Dental technician quits to become a cleaner – and earns more money

21 January 2022

Chersty Bitsindou used to work as a dental technician, a role which she found enjoyable. However, she realised that she wasn’t getting to spend as much time with her children as she would like.

My London reported that the 34-year-old, from Greenwich, trained for four years in dentistry and worked full-time for almost a decade, earning around £17,000 a year. In a bid to improve her work-life balance, Chertsy quit her job and started working as a cleaner instead.

In 2021, she made over £18,000 completing tasks such as hoovering and mopping – jobs she found via a community marketplace app, Airtasker.

Of the change, Chertsy, a mum-of-three, said, “I wasn’t earning enough and I spent a lot of time working.

“I was struggling to pay for my childcare and, every time I worked, all the money went towards nursery fees.”

According to the news outlet, Chersty describes life in her new job as being full of freedom.

Chertsy continued, “I’m making more money whilst working less - and it’s more flexible for me. It feels much better - it’s freedom. I feel good, relaxed and happier.

“I can choose my hours, so I don’t have to pay for childcare.

“I’m earning what I need, whilst also being able to look after and spend time with my children.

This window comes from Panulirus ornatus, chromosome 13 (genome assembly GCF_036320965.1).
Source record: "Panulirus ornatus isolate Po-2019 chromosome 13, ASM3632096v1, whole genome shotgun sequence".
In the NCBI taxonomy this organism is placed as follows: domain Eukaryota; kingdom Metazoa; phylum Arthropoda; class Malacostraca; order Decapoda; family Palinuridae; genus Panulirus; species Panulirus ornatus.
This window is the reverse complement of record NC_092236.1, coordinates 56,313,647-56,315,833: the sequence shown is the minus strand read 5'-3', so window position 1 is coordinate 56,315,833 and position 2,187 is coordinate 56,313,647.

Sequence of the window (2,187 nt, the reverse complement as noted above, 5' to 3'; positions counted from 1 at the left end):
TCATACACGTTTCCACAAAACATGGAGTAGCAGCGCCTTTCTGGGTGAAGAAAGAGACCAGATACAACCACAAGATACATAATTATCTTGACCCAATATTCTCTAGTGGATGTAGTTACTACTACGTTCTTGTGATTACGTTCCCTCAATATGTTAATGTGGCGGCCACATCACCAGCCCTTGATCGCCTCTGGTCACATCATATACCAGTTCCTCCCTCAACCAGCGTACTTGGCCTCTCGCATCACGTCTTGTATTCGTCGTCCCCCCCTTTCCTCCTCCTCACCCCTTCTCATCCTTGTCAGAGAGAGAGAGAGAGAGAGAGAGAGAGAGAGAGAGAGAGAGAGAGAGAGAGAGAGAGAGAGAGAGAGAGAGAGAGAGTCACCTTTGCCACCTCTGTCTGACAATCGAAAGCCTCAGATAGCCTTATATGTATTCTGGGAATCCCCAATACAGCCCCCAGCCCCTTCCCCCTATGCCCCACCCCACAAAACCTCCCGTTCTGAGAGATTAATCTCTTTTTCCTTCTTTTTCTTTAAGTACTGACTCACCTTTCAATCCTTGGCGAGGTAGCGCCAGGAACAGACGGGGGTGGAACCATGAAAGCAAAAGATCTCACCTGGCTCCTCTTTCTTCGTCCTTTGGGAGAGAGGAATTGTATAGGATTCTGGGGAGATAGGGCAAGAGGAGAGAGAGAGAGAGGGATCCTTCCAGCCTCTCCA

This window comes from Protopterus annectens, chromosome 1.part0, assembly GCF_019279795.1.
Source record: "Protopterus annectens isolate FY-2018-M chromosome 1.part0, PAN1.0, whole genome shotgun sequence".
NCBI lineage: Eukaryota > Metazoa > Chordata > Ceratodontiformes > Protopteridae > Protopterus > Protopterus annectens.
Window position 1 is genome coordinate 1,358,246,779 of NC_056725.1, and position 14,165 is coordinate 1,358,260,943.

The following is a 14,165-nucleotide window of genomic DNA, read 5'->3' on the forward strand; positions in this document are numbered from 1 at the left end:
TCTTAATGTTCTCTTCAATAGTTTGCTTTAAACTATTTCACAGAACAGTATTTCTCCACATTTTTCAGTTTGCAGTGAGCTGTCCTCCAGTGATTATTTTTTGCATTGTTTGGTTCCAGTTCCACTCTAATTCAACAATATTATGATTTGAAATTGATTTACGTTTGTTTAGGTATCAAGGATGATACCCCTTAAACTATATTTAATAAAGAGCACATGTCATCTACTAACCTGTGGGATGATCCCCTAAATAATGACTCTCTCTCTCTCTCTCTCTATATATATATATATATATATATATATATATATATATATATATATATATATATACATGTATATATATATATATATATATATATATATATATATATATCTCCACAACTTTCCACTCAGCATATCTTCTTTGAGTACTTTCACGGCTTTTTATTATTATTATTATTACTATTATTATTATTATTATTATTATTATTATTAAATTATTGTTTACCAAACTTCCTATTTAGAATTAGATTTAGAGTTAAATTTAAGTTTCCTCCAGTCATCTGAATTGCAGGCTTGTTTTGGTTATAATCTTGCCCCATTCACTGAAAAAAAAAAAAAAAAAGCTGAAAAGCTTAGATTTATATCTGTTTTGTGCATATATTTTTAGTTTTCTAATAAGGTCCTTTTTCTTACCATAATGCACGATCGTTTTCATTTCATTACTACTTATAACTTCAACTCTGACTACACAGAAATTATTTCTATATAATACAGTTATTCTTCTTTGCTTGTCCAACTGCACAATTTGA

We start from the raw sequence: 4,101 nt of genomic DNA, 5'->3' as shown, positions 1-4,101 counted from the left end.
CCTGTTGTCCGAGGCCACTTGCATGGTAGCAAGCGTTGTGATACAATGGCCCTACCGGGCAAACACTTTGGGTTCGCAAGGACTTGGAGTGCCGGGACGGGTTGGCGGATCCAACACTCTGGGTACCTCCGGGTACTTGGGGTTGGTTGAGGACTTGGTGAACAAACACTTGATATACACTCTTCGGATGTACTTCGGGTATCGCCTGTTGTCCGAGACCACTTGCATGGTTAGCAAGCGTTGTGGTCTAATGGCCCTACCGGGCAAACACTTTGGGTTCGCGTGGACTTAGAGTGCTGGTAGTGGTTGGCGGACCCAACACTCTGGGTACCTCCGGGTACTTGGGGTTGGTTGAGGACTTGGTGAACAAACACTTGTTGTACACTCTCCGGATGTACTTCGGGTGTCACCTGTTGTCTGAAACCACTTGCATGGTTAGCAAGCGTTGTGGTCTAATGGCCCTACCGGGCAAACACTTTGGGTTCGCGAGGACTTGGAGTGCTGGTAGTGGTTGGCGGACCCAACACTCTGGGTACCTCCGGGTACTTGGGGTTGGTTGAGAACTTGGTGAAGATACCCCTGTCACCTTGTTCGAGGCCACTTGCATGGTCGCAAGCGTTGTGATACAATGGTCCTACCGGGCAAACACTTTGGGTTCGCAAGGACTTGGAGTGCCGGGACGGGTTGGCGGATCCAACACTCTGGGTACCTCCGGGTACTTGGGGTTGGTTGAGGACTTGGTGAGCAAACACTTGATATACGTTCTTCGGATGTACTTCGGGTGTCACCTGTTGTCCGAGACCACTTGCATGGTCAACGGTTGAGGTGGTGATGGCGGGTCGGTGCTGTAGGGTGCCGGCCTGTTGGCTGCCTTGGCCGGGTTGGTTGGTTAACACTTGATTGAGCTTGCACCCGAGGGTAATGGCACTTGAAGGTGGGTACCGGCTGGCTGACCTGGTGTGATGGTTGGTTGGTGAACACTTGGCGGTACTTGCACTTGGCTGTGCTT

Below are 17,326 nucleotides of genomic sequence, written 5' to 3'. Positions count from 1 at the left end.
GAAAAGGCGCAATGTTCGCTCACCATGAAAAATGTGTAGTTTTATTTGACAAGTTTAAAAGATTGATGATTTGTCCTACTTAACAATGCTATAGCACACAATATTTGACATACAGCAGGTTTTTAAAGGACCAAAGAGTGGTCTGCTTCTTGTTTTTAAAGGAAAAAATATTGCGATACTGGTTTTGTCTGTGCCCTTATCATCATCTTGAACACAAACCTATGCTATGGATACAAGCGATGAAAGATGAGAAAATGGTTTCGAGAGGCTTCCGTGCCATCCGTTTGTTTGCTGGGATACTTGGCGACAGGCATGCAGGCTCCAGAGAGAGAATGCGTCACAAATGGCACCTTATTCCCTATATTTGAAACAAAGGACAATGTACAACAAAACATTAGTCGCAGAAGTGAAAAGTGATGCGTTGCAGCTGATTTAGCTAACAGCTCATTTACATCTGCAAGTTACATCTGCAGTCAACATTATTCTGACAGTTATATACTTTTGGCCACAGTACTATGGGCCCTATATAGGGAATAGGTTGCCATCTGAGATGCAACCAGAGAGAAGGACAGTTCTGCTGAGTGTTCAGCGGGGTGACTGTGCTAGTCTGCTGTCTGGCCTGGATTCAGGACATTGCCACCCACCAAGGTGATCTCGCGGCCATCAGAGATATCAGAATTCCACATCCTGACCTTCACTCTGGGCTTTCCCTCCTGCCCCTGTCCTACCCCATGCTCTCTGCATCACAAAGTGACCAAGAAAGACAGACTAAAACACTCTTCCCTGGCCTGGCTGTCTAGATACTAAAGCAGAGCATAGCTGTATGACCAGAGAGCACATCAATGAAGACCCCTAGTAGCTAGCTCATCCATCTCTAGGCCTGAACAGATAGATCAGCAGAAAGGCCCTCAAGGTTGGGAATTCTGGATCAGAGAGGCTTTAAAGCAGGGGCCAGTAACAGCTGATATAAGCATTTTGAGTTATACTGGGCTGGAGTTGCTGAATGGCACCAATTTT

“You also don’t have to beg anyone for holidays, so I can travel as I don’t need to ask anyone for time off.”

Over 40 per cent of dentists indicate they are now likely to change career or seek early retirement in the next 12 months given the current pressures on the service.

Over half state they are likely to reduce their NHS commitment.

One in 10 estimate their practices will close in the next 12 months.

But do these statistics represent dental nurses?

Dental Nursing Journal asked social media whether perspectives of working for the NHS had changed over the course of the pandemic, and responses included:

  • “I’ve been a dental nurse for 32 years, but I gave up this year. It’s gone crazy. Trying to catch up with the back log was a nightmare… Plus very poor pay for what we do. Don’t miss it at all.”
  • “I have been a dental nurse for 33 years, but next Wednesday is my last day - I've quit! Can't do the stress of all the extra covid combined with being worked to death and not being seen as a person. Dentistry has turned in to a factory production line without any consideration for those ‘factory’ workers! Gutted after all these years, but, incredibly excited, although nervous, for the next chapter in my book!”
  • “Undervalued as a professional will, be out ASAP.”
  • “I too have decided three long days are enough, instead of five to six days that wear me out.”
  • “I left after 22 years – the pay is so poor for what you do!”